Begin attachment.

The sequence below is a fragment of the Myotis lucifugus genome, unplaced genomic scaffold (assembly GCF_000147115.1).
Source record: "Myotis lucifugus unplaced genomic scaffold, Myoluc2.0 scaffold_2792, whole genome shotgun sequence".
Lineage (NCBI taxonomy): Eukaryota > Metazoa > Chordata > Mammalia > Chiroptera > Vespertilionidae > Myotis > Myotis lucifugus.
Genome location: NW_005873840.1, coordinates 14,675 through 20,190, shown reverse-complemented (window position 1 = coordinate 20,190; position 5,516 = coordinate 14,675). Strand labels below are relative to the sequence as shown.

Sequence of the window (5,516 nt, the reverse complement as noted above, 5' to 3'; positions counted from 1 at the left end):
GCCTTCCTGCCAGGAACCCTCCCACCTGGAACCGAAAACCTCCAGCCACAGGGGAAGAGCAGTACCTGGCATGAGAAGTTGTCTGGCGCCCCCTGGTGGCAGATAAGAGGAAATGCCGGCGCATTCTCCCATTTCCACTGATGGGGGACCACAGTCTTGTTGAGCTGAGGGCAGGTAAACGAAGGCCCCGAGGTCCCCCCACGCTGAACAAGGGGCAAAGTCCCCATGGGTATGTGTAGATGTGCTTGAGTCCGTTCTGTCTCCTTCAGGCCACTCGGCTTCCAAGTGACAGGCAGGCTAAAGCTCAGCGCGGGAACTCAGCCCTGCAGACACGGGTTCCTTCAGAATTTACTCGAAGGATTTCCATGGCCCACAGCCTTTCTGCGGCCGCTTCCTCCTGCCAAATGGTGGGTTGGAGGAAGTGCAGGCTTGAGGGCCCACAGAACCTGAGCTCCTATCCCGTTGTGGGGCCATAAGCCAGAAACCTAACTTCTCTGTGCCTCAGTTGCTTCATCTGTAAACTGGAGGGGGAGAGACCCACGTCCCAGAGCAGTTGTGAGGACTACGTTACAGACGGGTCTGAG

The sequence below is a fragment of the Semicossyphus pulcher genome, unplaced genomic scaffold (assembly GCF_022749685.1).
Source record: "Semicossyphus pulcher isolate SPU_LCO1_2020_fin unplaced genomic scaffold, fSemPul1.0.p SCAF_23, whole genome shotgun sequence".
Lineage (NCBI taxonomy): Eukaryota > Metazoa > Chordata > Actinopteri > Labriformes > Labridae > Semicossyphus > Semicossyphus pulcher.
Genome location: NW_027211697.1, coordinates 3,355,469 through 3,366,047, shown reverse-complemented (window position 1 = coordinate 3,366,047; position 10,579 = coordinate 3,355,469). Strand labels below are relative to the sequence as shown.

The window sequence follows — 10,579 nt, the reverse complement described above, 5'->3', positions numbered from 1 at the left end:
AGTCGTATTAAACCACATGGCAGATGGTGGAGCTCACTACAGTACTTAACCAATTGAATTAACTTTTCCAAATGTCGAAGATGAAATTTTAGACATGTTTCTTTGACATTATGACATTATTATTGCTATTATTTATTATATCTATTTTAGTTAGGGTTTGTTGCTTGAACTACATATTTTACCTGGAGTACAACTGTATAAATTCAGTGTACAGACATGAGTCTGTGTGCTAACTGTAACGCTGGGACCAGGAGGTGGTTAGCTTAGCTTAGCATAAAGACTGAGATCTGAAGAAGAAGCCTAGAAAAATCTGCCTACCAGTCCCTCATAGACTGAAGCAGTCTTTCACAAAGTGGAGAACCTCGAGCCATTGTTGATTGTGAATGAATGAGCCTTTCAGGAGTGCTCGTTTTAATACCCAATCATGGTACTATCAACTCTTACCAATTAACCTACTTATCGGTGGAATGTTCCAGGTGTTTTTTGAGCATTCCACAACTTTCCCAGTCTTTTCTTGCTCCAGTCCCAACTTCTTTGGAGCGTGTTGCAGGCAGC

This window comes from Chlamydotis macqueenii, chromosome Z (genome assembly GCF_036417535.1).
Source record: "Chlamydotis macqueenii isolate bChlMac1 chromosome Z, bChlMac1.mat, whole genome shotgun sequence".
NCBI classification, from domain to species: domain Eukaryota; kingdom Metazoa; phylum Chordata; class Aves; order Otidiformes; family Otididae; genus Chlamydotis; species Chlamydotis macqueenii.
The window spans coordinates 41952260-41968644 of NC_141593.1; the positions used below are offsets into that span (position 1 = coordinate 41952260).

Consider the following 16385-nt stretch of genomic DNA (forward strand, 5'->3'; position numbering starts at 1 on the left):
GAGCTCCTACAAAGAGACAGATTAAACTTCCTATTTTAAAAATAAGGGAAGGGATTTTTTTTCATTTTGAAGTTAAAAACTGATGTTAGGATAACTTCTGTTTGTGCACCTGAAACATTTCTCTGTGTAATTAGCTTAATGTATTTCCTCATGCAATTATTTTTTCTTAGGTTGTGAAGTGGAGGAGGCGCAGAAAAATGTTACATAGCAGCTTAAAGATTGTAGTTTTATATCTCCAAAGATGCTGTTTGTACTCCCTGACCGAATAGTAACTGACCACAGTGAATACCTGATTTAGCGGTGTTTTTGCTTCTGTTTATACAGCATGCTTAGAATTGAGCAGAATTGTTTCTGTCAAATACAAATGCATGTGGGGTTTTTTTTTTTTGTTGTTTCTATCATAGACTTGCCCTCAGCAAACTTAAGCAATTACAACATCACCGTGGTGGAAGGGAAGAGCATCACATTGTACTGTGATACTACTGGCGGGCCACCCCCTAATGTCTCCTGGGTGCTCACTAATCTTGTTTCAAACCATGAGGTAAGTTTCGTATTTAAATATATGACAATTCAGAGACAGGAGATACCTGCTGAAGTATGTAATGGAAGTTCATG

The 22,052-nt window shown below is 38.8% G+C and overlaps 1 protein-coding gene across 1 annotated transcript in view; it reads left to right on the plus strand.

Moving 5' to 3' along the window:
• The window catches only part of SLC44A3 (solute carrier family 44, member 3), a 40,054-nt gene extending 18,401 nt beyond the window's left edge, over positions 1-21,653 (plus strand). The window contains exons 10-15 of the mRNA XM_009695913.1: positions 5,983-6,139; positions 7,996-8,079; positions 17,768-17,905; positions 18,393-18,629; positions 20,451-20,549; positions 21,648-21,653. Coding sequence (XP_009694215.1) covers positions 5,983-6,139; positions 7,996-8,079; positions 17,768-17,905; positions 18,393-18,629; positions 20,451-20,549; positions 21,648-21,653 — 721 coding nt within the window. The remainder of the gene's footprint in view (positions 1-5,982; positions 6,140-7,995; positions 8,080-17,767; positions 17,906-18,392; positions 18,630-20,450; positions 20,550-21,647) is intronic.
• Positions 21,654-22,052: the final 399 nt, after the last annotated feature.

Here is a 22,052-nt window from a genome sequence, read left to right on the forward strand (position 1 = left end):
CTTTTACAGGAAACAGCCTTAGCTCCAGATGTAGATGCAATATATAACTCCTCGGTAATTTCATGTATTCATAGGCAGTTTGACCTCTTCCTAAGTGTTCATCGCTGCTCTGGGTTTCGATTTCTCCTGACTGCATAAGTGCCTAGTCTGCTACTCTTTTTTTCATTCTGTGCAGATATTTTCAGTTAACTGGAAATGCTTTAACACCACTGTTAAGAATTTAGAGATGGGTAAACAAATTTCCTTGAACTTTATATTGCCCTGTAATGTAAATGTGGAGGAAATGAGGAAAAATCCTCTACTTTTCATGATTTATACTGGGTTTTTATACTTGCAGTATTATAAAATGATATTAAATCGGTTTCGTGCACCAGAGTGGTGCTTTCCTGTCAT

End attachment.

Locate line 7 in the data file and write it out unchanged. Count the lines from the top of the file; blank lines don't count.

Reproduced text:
The sequence below is a fragment of the Semicossyphus pulcher genome, unplaced genomic scaffold (assembly GCF_022749685.1).